Showcasing Science: Microbiology research during lockdown – moving from in vitro to in silico
By Dr Georgios Efthimiou PhD FIBMS, Lecturer in Microbiology at University of Hull, UK
Microbial biofilms are considered to be a major health hazard, leading to serious infections that are difficult to treat. Usually biofilms are produced when microbes attach themselves to a surface and produce a substance that protects them from antibiotics, disinfectants and the attacks from our immune system. However, not all biofilms are bad. For instance, the ability of probiotic bacteria to form biofilms is important for gut health. My lab at the University of Hull is aiming to identify new biofilm-altering substances by screening a variety of extracts of natural sources, such as honey, medicinal plants and marine algae.
Due to this year’s COVID-19 lockdown, all the laboratories of our University were closed unexpectedly, halting all lab-based research activities. However, these days the internet is rich with invaluable information about both pathogenic and beneficial microbes. Databases such as NCBI, KEGG and UniProt, amongst many others, as well as bioinformatic tools such as BLAST, STRING and ACT can be exploited by our enthusiastic biomed students and researchers for identifying interesting genes and protein factors that can affect biofilm formation, production of harmful substances or synthesis of microbial products that are beneficial to our health.
Another very interesting type of computer-based work is the write-up of systematic reviews, meta-analyses, critical evaluation and statistical analysis of already published studies. For doing this, microbiologists can perform literature mining or utilise experimental data in publicly-available online databases (e.g. transcriptomic data about microbial growth under different environmental conditions). Such work is of great benefit for the microbiological community worldwide, as it can shed light about the efficiency of certain antimicrobial treatments, highlight important research gaps in the field or lead to the design of new experimental studies that can be carried out when our labs are opened again.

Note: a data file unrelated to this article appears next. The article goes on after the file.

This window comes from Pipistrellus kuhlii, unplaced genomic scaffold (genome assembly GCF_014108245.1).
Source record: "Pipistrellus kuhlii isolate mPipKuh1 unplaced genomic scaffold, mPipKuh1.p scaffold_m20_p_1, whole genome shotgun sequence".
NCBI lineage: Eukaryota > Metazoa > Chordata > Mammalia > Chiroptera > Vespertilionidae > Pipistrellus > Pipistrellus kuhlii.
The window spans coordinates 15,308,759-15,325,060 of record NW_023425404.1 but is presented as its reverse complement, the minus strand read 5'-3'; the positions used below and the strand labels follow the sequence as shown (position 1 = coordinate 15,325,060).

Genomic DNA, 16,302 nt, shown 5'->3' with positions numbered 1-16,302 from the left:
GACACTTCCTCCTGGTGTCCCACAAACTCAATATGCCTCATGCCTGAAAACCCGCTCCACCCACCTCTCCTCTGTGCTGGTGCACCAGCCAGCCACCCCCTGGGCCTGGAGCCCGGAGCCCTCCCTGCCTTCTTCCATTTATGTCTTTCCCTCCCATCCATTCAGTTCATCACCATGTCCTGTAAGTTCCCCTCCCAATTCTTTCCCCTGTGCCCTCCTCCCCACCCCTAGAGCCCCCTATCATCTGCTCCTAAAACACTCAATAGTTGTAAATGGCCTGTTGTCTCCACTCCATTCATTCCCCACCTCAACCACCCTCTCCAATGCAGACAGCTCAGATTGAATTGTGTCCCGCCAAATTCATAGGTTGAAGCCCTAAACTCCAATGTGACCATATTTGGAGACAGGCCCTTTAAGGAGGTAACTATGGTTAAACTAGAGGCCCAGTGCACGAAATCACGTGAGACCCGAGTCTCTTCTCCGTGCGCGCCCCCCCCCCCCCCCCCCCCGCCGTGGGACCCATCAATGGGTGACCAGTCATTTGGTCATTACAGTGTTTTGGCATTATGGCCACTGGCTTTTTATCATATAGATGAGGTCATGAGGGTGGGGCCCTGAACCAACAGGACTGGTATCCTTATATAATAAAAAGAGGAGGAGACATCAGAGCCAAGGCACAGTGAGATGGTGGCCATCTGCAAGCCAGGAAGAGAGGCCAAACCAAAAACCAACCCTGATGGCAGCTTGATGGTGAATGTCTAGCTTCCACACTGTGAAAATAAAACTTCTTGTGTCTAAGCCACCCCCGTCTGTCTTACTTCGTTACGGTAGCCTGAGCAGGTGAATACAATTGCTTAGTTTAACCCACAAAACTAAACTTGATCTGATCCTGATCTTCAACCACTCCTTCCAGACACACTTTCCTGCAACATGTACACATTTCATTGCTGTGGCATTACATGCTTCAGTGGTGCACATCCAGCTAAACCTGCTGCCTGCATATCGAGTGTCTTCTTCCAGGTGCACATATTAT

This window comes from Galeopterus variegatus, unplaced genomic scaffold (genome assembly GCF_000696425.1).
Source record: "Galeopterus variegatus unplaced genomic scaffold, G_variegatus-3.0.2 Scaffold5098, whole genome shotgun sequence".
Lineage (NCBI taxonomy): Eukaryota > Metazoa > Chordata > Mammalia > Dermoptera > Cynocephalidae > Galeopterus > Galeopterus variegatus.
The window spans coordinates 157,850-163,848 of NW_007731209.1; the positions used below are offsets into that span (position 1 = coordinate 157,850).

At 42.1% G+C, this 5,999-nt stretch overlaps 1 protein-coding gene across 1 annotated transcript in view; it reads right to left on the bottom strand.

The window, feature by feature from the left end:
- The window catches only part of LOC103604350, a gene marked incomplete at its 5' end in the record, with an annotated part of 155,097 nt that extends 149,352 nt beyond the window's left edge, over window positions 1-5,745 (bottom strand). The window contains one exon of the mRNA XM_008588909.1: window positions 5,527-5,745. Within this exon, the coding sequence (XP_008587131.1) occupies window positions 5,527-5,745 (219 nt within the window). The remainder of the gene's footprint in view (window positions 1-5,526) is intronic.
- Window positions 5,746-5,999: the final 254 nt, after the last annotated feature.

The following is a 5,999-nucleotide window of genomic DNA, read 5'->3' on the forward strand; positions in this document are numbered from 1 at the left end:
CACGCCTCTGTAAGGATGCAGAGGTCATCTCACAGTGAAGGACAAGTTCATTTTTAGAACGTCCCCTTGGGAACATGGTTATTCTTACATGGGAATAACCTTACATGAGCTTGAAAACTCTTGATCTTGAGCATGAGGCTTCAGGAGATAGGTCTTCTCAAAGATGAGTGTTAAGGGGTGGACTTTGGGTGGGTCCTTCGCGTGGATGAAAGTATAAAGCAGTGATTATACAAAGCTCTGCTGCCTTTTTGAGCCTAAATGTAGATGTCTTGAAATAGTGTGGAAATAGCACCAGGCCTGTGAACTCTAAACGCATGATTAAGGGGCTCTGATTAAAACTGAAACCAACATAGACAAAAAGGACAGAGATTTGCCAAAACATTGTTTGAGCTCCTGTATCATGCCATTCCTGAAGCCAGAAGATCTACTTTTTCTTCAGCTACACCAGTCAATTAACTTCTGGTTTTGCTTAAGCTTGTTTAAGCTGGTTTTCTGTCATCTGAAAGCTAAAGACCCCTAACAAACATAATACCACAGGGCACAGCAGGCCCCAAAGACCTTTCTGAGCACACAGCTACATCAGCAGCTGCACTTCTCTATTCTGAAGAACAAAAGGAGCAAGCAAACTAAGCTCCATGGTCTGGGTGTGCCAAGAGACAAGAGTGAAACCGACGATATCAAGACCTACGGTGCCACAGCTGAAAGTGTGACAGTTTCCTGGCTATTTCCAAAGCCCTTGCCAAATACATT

My research team at the University of Hull was awarded four 3-month summer internships this year for performing such in silico (computational) microbiological studies, three by the THYME Project – BioVale and one by the University of Hull (nearly £10,000 in total). These remotely-run projects are currently in progress and are expected to be completed this autumn.
The benefit of such computational microbiology investigations for our biomed students is huge! Via in silico work, young researchers gain the opportunity to improve their bioinformatic and literature mining skills. In modern diagnostic facilities, technologies such as MALDI-TOF and next-generation DNA sequencing have already become well-established, and often require strong in silico skills. Therefore, the ability to explore genomic databases and carry-out big data handling will definitely be an essential asset for the biomedical scientists of the 21st century.
This article was published as part of our Showcasing Science series, read the rest of the blogs here.